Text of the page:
Warning Signs of Diabetes – Detecting Them Before It’s Too Late

At least 90 percent of people with diabetes in the United States and Canada have Type 2 diabetes. Also known as adult-onset diabetes because it typically occurs in people from age 45 up, Type 2 diabetes has begun occurring in younger people as well and the number of cases is rising.

The problem with Type 2 diabetes is that symptoms occur very gradually in the early stages. In some people, symptoms may not be even felt. However, there are telltale signs that may indicate Type 2 diabetes. Some of these symptoms include:

Frequent urination

People with Type 2 diabetes notice this symptom upon the onset of the disease. Since a diabetic’s body will be producing more insulin than he can handle, his kidneys work doubly hard in order to rid his system of the excessive sugar. The result: frequent trips to the toilet to urinate. Because the body is rid of fluids, frequent urination can also lead to thirst in diabetics.

If not managed well, frequent urination can lead to dehydration, a common complaint in those who have diabetes mellitus. If not corrected, this can lead to headaches, dizziness and confusion.

Fatigue and hunger

Dehydration can also cause the body to feel irritable and tired. Also, since the body cannot process glucose efficiently, the muscles lack the ‘fuel’ to work. Glucose or sugar is converted by the body as energy. Without this source of energy, muscles feel weakened. This also explains why people with Type 2 diabetes often feel drowsy due to the lack of energy. If you are unsure what your blood sugar levels should be please see blood sugar level chart.

Hunger may also be experienced as a Type 2 diabetes symptom because glucose cannot be used by the body’s cells as food or fuel.

Unexplained loss of weight

Another symptom of Type 2 diabetes is weight loss, which may occur without any explanation. Even if people eat more, weight loss will still be noticed. This is caused by loss of fluids in the body, along with the inability of the system to process and use sugar.
Double or blurry vision

Some Type 2 diabetics may also experience blurry vision. Diabetes may cause blockage in small blood vessels in the eyes which can lead to retinopathy. Retinopathy is a condition where the lining that coats the back of the eyes thins or breaks down. This can lead to blindness.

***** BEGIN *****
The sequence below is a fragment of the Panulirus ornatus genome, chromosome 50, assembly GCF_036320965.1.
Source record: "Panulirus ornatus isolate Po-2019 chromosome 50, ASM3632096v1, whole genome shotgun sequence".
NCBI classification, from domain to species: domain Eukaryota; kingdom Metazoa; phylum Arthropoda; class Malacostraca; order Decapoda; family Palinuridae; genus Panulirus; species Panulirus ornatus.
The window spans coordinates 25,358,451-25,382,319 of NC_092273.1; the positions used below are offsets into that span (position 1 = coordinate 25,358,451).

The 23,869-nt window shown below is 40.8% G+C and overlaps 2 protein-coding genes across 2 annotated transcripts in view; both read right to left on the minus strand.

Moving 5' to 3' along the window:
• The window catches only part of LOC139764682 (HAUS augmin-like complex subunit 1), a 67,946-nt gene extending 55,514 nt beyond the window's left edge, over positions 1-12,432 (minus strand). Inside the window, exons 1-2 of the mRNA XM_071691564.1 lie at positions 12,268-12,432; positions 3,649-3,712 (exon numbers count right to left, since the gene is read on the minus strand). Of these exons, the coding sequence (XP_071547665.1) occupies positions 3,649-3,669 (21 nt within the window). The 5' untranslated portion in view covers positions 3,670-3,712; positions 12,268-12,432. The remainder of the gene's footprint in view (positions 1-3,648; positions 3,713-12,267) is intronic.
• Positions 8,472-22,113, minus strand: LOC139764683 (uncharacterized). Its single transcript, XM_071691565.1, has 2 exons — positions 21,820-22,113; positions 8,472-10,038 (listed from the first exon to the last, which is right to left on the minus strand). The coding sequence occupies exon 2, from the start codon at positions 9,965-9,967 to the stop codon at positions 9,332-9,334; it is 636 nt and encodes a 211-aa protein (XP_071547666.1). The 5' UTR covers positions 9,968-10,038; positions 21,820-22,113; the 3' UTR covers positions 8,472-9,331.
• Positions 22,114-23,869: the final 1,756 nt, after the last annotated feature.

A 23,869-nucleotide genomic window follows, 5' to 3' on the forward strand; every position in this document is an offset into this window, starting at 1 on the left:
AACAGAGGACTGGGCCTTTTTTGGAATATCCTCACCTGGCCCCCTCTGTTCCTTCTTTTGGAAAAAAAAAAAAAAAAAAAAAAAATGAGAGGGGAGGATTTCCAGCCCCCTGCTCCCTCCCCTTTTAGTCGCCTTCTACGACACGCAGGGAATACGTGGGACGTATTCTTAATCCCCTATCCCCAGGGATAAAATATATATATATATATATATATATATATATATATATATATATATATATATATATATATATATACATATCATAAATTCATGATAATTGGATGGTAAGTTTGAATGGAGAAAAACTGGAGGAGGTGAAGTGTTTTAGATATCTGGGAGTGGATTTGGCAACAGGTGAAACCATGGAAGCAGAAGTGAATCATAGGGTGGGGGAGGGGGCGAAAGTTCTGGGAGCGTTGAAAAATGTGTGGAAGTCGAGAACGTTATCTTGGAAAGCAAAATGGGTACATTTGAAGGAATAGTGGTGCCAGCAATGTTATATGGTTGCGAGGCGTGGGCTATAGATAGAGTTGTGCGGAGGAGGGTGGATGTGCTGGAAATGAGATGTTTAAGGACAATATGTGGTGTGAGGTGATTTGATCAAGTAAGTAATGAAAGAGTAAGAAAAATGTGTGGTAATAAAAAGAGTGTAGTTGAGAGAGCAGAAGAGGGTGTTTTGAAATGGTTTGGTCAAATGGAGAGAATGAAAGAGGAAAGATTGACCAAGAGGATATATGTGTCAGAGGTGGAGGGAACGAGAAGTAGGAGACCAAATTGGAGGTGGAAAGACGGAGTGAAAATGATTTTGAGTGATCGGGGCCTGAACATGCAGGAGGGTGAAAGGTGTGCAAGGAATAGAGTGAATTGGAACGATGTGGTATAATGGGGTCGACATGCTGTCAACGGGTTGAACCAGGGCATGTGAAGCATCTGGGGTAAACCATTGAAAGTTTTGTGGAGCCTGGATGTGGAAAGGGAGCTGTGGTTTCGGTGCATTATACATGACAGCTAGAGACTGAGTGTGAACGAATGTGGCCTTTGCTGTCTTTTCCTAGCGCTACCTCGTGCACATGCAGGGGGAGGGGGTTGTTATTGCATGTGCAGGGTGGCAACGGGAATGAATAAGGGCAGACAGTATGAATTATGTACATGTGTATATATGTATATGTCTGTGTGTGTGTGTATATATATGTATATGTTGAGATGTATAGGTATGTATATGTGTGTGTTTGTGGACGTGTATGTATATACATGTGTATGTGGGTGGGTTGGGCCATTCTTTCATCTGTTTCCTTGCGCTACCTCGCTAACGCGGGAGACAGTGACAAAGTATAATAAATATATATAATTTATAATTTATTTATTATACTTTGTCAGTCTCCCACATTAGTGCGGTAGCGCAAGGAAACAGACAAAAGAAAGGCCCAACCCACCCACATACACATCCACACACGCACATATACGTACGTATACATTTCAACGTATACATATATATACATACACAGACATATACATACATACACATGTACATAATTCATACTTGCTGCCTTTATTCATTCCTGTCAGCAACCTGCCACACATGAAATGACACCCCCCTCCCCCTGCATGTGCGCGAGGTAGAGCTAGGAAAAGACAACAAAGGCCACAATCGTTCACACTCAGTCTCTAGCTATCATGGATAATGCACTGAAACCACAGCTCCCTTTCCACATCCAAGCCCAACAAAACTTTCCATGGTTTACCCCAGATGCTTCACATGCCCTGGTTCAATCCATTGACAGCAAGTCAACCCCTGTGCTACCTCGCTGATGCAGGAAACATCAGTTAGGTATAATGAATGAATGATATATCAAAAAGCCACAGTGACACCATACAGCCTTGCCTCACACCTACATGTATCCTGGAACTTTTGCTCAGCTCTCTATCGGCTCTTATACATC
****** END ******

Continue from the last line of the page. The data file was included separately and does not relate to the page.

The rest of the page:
Neuropathy is actually a group of conditions involving the nerves. In diabetics, this causes tingling sensations of the feet. Feet can also feel sensitive or cold to the touch and many diabetics report feeling burning pain.

Loss of feeling

The loss of feeling is sometimes manifested as a tingling sensation in the hands and/or feet. This can progress to numbness, in which the extremities lose feeling. This is due to bad blood circulation, when blood cannot efficiently reach these parts of the body.

These symptoms can cause discomfort in people, which often leads to a lack of coordination. The problem with numbness is that if it progresses, the lack of feeling in hands and feet can often prevent a person from knowing or feeling pain from sores, cuts or wounds. Even after a cut occurs, he or she may not be able to detect it.

To make matters worse, Type 2 diabetes makes healing difficult. Since sores and wounds remain open for long periods of time, the risk of developing infection is much greater. Should complications develop, this symptom can lead to amputation.

Dealing with symptoms of Type 2 diabetes requires correct information. It’s important that the proper diagnosis of the disease is performed. If diabetes is suspected, it’s best to visit a medical clinic or facility and ask for the assistance and guidance of a medical professional.